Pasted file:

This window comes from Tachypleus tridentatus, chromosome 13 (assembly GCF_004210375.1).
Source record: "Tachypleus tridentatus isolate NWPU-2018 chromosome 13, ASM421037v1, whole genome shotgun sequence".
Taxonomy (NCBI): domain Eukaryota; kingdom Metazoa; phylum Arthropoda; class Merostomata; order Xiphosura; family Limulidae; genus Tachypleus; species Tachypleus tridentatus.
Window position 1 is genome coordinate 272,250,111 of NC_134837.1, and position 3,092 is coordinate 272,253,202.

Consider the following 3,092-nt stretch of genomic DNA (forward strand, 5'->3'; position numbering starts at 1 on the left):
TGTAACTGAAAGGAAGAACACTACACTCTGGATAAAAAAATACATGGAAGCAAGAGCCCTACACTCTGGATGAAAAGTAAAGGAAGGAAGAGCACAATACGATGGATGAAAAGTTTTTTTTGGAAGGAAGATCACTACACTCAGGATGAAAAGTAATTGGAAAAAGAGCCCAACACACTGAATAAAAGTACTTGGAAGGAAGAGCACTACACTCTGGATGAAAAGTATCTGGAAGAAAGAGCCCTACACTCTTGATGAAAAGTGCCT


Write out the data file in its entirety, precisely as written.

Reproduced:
This window comes from Tachypleus tridentatus, chromosome 13 (assembly GCF_004210375.1).
Source record: "Tachypleus tridentatus isolate NWPU-2018 chromosome 13, ASM421037v1, whole genome shotgun sequence".
Taxonomy (NCBI): domain Eukaryota; kingdom Metazoa; phylum Arthropoda; class Merostomata; order Xiphosura; family Limulidae; genus Tachypleus; species Tachypleus tridentatus.
Window position 1 is genome coordinate 272,250,111 of NC_134837.1, and position 3,092 is coordinate 272,253,202.

Consider the following 3,092-nt stretch of genomic DNA (forward strand, 5'->3'; position numbering starts at 1 on the left):
TGTAACTGAAAGGAAGAACACTACACTCTGGATAAAAAAATACATGGAAGCAAGAGCCCTACACTCTGGATGAAAAGTAAAGGAAGGAAGAGCACAATACGATGGATGAAAAGTTTTTTTTGGAAGGAAGATCACTACACTCAGGATGAAAAGTAATTGGAAAAAGAGCCCAACACACTGAATAAAAGTACTTGGAAGGAAGAGCACTACACTCTGGATGAAAAGTATCTGGAAGAAAGAGCCCTACACTCTTGATGAAAAGTGCCT